While there is no denying Saint Death’s association with criminal elements in Central America, Mexico and the US, the majority of her devotees are not kidnappers and narcos but mostly working class people looking for supernatural protection from the myriad threats and dangers that surround them, especially in Mexico and Central America, which are plagued by hyper-violence. Cases of alleged human sacrifice, of course, must be taken very seriously, but the manufacture of bogus stories only serves to demonize and further marginalize already vulnerable populations.

Noisy Santa Muerte Statue Destroyed by Texas Bomb Squad

Santa Muerte is at it again in the small Texas border-town of San Benito. Two nights ago drivers on a rural road came across a white Santa Muerte statue planted in the middle of the road, on top of the yellow dividing line. At least one passerby believed they heard noises being emitted from the statue, so they dutifully reported it to local police. Afraid the statute, which appears to be no taller than 2 feet, might contain an explosive device, the city sent out a bomb squad to investigate. Go to local news report here.

No IED, or any other explosive device was found at the scene, and in the process the nocturnal effigy was smashed to pieces. Once again the local media turned to a well known anthropologist in the region, Dr. Tony Zavaleta, who was very quick to opine that the statue had probably been placed in the middle of the road as part of a some sinister sorcery. Watch him here. In our next post David Metcalfe will analyze both this bizarre incident and the previous cemetery controversy in San Benito involving Dr. Zavaleta and me. Click here for the cemetery story.

Santa Muerte News: Human Hands and New Documentary

While Santa Muerte has become a permanent newsmaker, she received an extraordinary amount of coverage over the past couple weeks. The biggest story, by far, was one that Italian journalist Ludavico Laccino and I teamed up for on a series of Mexican cartel hitwomen who had adopted the nom de guerre of “Flaca” (often spelled as “Flaka”), which means Skinny Girl, and of course is one of Santa Muerte’s most common monikers. The appeal of a female saint of death to women who kill for a living couldn’t be stronger. Read more about the case here.

One of the most surreal stories I’ve come across in my six years of research on Santa Muerte suprisingly comes from Costa Rica. A couple weeks ago a doctoral student in art history contacted me inquiring about the use of human bones in Santa Muerte statues. I told him that it’s rare, but seems to be more common among devotees of the Argentine skeleton saint, San La Muerte. The day after receiving his email, I came across a surreal article in the Costa Rican press on a Santa Muerte statue with real human hands, skin and all, which two men had been driving through the streets of San Jose on the way to a rural location. I did a double-take when I realized this had happened in Costa Rica and not Mexico. While Saint Death is a regular in the Guatemalan, Salvadoran, and Honduran press, her appearance in Costa Rican media is very rare. The reporter speculates that the fleshy hands were obtained from a local cemetery and associates the Bony Lady with narcos. For more details go here.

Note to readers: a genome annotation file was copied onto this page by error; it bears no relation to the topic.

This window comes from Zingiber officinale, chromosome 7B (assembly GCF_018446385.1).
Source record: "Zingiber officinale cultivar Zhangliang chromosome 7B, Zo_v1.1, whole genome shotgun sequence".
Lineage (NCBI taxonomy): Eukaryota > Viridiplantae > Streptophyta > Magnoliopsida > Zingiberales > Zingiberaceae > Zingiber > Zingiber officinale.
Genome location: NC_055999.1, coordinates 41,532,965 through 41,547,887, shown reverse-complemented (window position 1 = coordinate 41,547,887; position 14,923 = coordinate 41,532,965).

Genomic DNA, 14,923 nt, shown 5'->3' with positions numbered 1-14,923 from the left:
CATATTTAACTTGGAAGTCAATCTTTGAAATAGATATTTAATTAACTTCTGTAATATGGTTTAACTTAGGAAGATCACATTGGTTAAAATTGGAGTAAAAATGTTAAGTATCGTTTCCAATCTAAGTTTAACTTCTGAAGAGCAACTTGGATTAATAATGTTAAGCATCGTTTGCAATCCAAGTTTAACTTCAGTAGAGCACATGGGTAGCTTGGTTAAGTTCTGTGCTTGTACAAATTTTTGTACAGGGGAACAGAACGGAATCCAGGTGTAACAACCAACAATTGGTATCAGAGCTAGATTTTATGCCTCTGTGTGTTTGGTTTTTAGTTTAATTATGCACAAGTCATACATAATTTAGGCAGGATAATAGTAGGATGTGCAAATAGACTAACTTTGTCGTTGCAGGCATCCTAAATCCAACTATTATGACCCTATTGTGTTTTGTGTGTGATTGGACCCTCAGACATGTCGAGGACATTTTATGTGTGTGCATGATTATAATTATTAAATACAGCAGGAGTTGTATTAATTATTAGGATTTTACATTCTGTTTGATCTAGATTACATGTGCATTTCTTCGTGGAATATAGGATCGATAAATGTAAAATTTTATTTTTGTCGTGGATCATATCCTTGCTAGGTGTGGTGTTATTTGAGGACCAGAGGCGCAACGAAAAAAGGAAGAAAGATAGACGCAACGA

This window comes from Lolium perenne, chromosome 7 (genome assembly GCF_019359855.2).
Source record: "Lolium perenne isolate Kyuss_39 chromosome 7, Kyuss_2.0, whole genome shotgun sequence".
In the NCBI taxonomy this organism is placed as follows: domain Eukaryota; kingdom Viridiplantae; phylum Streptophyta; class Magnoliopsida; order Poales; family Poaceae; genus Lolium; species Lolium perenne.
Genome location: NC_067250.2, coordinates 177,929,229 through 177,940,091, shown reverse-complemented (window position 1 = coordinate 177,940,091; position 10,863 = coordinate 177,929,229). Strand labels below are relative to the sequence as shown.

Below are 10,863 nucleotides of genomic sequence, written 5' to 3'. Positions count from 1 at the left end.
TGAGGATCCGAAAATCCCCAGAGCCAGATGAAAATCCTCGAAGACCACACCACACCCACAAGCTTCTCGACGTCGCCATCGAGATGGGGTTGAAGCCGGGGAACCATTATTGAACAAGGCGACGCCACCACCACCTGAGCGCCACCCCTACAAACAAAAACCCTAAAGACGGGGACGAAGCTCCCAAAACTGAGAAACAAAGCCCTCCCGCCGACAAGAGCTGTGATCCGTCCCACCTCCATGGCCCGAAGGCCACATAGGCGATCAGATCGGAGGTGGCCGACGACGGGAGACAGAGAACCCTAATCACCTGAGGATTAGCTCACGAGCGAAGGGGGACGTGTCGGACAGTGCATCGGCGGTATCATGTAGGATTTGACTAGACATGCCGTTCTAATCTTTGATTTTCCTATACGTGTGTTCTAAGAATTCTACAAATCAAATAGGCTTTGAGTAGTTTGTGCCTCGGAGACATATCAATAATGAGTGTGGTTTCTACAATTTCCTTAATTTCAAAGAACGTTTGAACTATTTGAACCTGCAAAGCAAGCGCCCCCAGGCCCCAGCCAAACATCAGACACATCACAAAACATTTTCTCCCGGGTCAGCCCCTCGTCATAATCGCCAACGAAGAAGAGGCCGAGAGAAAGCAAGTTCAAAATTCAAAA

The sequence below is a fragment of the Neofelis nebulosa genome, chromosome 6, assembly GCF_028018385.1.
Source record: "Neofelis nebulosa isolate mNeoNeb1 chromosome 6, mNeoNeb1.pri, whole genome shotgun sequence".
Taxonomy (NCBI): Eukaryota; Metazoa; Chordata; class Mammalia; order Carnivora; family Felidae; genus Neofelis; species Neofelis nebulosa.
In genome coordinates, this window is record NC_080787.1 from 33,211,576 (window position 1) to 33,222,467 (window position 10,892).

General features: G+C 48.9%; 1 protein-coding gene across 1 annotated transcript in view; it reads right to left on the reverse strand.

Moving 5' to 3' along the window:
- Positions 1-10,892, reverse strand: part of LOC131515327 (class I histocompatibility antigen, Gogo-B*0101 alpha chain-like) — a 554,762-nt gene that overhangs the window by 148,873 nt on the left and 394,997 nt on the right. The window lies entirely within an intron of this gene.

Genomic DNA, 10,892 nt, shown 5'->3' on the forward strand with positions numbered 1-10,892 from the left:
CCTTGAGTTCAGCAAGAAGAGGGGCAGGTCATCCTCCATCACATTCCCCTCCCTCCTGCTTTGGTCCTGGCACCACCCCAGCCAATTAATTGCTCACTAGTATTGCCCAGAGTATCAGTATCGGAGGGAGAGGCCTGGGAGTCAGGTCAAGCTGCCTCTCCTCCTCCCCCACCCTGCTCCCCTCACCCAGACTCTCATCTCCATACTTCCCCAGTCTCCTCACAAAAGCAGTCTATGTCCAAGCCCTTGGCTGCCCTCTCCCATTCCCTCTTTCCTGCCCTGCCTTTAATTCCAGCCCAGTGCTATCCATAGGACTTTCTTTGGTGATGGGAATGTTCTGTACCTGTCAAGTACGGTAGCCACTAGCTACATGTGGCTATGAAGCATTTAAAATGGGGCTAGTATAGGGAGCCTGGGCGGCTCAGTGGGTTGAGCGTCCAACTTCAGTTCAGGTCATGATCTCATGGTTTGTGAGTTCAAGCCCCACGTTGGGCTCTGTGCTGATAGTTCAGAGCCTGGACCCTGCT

Here on the pages of SkeletonSaint we’ve given extensive coverage to the wave of altar desecrations in Mexico. Those who’ve read my book, Devoted to Death, know that it was the bulldozing of some 40 shrines on the U.S.- Mexico border that first sparked my interest in the saint of death. Since then, there hasn’t been another act of mass destruction, but every other week or so the local press in Mexico reports on the destruction of a publically accessible shrine, some of which are on private property and others not. In a country where some 100,000 have lost their lives in the interminable drug war, the investigation of such property crimes is a very low priority so the perpetrators of the shrine desecrations remain anonymous. Given the Mexican Church’s frequent and loud condemnations of Santa Muerte as satanic, it’s possible that at least some of the perpetrators are Christians offended by her public presence. The latest leveling of a shrine was carried out with machetes and shovels in the northern state of Coahuila. More details found here.

Since the visual aspect of Santa Muere devotion is so important, I thought a a short documentary would make a nice complement to my written work. Over the past months I teamed up with my VCU colleagues, producer Molly Ransone and editor Max Schlikenmeyer of the Virginia Commonwealth University Alt Lab. Check out our short doc Santa Muerte: The Skeleton Saint. I hope to collaborate on a full-length documentary in the near future.

Three Suspects Detained For Doing Santa Muerte Witchcraft on Town Soccer Field

On Wednesday  a number of residents of the town of Buenos Aires, located about twenty miles north of the county seat of Cosoleacaque in the Mexican state of Veracruz, detained three suspected witches and handed them over to Veracruz State Police. It was the burning of Santa Muerte candles by the three suspects in the middle of the town soccer field that caught the attention of residents. The alleged witches are Nicolas Martinez Cruz of Oteapan, Moses Torres Jimenez and his mother, Bertha Jimenez, both from the town of San Pedro Martir. A mob of residents took the suspects to the police station, along with their Santa Muerte candles and others fluids with which they apparently performed their witchcraft.

The police chief stated that it was a few courageous men who had detained the alleged witches. Upon interrogation at the police station, the three said they had been paid 300 pesos to perform witchcraft against the police chief and his secretary.  They were also taken to a cemetery where they had apparently stored other items for spellcasting next to a grave.

Click here for the article in Spanish. Translated from the Spanish by Andrew Chesnut